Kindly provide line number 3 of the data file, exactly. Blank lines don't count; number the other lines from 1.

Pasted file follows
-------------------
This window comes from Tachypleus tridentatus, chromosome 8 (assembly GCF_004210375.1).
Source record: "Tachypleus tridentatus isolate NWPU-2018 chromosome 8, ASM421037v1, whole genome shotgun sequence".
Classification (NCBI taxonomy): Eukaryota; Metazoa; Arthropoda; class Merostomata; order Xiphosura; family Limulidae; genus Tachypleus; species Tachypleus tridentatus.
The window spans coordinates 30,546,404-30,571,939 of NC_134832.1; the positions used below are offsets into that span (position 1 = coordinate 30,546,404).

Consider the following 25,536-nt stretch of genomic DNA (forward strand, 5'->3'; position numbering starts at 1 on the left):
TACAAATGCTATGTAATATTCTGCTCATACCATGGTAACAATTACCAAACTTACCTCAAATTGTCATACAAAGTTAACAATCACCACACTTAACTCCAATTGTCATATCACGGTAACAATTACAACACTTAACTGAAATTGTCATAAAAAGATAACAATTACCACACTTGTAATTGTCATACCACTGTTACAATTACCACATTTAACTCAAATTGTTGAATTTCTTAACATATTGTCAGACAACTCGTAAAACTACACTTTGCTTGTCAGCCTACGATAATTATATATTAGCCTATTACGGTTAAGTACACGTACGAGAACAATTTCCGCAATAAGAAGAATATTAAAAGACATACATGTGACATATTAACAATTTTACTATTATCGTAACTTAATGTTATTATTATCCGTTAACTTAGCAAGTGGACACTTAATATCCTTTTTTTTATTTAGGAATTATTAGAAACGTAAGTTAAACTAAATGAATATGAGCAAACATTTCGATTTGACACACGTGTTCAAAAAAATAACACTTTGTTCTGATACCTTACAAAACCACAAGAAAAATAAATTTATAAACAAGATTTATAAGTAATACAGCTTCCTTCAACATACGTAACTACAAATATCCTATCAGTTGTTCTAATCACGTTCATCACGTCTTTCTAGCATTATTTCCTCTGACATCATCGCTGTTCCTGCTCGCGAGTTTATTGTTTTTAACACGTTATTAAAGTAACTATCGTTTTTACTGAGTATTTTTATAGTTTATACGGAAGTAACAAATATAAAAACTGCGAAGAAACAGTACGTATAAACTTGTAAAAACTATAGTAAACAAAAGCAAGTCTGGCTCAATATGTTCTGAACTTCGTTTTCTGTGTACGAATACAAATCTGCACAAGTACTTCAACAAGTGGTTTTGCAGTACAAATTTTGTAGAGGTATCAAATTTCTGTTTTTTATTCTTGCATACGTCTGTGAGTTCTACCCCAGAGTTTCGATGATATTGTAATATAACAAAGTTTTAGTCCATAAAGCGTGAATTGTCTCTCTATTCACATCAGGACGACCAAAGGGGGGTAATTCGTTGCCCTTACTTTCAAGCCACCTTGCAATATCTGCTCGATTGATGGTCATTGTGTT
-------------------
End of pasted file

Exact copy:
Classification (NCBI taxonomy): Eukaryota; Metazoa; Arthropoda; class Merostomata; order Xiphosura; family Limulidae; genus Tachypleus; species Tachypleus tridentatus.